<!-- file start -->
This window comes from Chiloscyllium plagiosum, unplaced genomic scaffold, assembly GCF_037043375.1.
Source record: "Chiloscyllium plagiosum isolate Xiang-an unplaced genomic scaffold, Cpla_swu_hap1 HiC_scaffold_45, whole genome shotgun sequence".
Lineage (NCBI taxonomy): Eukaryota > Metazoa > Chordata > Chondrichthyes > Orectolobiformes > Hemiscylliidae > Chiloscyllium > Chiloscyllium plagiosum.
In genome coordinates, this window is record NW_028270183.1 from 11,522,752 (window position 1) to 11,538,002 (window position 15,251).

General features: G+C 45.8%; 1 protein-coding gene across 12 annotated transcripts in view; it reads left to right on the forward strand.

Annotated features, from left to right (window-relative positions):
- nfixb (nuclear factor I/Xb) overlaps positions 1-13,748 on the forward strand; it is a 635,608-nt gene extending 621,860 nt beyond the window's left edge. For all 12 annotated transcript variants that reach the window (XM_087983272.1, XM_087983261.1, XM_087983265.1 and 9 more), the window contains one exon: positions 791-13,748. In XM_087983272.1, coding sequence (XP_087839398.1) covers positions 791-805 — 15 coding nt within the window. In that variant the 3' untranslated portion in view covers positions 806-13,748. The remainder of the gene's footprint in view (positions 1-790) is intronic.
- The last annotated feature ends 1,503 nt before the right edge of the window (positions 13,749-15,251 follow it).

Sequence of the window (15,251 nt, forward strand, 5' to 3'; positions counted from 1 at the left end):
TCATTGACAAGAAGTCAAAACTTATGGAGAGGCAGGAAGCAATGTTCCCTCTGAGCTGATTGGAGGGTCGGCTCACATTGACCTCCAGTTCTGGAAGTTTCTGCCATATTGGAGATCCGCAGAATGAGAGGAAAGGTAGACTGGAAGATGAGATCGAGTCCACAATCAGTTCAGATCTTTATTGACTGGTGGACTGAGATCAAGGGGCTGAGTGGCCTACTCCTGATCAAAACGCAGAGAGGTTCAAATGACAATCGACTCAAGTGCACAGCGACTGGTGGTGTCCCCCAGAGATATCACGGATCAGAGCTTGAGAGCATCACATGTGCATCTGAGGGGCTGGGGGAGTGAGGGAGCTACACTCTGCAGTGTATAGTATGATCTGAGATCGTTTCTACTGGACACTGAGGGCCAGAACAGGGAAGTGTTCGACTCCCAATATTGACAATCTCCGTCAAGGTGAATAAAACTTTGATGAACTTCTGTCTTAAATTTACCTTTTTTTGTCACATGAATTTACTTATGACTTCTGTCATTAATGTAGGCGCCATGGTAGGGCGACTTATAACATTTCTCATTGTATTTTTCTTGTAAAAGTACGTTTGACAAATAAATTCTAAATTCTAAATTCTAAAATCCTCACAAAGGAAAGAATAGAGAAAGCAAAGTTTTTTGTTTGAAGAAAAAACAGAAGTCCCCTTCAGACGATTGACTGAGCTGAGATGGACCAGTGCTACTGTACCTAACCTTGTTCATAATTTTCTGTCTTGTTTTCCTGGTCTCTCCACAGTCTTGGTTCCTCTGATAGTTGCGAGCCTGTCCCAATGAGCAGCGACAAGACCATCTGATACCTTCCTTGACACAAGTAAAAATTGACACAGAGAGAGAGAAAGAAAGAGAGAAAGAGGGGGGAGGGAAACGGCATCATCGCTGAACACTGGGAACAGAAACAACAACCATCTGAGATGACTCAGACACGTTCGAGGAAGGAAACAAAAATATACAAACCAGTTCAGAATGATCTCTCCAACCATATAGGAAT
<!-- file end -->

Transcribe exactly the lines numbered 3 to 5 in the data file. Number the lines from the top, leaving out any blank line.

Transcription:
Lineage (NCBI taxonomy): Eukaryota > Metazoa > Chordata > Chondrichthyes > Orectolobiformes > Hemiscylliidae > Chiloscyllium > Chiloscyllium plagiosum.
In genome coordinates, this window is record NW_028270183.1 from 11,522,752 (window position 1) to 11,538,002 (window position 15,251).

General features: G+C 45.8%; 1 protein-coding gene across 12 annotated transcripts in view; it reads left to right on the forward strand.